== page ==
Chloride induced corrosion of steel in concrete exposed in a marine environment
Paper in proceedings, 2007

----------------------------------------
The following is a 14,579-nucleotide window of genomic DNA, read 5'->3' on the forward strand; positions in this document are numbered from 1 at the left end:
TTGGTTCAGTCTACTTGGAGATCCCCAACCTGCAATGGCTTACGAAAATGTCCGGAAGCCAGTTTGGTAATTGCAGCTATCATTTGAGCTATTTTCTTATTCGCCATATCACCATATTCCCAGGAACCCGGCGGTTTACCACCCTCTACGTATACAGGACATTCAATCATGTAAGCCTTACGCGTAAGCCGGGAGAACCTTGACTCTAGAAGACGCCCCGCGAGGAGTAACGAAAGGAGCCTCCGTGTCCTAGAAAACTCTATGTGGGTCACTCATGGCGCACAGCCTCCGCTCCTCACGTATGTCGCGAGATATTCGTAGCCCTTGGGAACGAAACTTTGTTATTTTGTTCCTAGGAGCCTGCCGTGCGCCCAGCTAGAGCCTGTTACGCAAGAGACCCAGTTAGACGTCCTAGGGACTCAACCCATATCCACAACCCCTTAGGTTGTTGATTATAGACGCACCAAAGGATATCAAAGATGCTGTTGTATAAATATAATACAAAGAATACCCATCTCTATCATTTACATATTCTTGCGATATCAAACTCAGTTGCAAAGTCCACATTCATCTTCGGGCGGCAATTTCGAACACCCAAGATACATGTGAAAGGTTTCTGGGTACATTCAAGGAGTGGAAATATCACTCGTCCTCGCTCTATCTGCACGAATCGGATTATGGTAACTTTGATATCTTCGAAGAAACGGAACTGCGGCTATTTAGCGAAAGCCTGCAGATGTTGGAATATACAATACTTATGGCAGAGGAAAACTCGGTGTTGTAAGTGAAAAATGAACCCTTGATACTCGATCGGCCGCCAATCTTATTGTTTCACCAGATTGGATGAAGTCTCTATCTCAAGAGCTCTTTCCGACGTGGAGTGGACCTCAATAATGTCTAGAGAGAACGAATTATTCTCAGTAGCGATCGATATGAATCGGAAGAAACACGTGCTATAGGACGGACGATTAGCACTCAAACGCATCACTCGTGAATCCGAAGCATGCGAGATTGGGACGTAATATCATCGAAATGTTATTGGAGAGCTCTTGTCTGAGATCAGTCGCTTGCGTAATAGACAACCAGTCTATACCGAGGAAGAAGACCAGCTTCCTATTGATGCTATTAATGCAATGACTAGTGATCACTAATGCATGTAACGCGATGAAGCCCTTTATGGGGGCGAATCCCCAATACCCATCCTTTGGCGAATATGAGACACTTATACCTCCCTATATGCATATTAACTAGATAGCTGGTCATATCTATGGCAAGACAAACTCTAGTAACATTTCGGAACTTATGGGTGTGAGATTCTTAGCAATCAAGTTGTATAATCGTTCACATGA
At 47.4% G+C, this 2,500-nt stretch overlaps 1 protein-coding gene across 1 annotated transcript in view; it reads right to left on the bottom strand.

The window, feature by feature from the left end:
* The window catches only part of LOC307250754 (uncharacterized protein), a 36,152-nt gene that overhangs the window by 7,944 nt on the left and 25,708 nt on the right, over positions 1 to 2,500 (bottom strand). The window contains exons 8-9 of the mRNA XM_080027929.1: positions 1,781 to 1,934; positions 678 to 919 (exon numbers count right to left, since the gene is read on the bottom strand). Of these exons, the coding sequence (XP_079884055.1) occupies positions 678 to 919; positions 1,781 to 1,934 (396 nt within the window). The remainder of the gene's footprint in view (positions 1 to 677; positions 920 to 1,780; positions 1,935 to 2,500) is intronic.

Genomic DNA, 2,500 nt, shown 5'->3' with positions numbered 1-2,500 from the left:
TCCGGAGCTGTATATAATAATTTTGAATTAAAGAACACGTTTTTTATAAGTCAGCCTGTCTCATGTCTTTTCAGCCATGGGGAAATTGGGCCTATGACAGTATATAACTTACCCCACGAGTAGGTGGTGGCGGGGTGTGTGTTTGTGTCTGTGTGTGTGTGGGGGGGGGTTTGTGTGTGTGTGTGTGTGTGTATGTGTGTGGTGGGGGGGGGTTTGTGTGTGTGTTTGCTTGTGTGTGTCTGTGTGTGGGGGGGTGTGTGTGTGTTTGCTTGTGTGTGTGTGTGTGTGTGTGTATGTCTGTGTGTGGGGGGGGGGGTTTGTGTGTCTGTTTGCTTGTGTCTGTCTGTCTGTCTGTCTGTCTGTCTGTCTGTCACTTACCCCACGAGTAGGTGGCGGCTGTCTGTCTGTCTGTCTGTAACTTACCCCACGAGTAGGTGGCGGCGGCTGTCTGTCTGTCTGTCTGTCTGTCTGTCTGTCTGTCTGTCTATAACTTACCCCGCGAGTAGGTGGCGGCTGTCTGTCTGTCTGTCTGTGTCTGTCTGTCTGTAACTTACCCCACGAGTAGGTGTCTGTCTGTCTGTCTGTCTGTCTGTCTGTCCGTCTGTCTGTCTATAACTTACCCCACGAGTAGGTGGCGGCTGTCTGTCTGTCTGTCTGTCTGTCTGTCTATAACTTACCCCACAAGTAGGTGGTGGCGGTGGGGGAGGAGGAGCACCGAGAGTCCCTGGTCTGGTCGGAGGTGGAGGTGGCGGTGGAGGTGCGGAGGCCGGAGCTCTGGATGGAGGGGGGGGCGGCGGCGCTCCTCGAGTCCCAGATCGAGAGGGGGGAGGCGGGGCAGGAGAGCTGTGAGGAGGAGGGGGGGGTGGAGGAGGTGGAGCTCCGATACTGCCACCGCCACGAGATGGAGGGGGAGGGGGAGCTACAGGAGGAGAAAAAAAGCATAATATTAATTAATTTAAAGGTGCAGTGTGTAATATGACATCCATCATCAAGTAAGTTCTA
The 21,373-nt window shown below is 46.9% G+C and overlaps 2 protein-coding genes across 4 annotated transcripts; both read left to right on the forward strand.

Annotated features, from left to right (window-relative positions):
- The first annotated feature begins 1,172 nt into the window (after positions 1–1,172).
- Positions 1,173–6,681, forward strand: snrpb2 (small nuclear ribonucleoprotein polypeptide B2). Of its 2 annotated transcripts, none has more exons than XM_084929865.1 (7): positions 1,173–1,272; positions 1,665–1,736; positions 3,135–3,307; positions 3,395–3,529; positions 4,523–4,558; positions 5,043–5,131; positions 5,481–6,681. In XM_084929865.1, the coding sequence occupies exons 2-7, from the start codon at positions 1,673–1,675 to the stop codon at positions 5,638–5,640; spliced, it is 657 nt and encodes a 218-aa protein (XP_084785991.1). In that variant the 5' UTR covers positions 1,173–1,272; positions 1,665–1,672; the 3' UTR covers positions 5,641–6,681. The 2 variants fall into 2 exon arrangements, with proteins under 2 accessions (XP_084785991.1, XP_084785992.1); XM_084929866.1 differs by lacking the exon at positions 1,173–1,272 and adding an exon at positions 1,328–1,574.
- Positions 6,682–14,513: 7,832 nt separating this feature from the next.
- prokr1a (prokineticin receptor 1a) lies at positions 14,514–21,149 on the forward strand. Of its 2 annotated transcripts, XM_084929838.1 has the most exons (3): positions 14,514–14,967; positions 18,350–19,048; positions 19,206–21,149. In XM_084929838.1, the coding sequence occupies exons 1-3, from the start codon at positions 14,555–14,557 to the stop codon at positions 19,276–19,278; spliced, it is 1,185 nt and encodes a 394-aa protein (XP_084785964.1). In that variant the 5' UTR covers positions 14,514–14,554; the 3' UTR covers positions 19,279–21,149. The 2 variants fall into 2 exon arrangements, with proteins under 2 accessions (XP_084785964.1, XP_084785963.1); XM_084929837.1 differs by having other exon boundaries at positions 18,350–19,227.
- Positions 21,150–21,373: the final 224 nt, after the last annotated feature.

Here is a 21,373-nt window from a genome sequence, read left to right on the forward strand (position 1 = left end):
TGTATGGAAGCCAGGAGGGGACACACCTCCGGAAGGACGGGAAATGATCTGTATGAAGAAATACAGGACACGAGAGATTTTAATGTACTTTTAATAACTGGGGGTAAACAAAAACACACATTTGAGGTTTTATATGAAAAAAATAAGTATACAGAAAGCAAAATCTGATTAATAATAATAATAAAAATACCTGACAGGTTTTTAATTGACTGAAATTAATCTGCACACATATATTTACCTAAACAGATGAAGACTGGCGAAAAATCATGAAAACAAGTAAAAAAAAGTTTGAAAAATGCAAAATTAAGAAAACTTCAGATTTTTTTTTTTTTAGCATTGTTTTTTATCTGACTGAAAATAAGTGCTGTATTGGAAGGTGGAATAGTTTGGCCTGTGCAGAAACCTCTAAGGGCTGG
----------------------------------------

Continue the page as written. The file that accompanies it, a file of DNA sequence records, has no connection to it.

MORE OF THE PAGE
This paper presents the results from the measurement of chloride penetration and reinforcement corrosion in concrete slabs after over 13 years exposure in the marine environment. In the beginning of 1990’s over 40 reinforced concrete slabs with different types of binder and water-binder ratios were exposed in a marine environment at Swedish west coast. In this study a new rapid technique was used for non-destructive measurement of corrosion. Based on the results from the non-destructive measurement, the actual corrosion of steel bars in five concrete slabs was visually examined and the chloride profiles in the penetrating direction as well as at the cover level were measured. The results show that the visible corrosions normally occurred about 10-20 cm under the seawater level, where the oxygen may be sufficiently available for initiating the corrosion. It is also found that chloride may easily penetrate through a poor interface between concrete and mortar spacer and initiate an early corrosion. As a conclusion, although the chloride level 1% by mass of binder may not be the same as the conventionally defined threshold value, it can be taken as the critical level for significant on-going corrosion that is visible by destructive visual examination, despite of types of binder.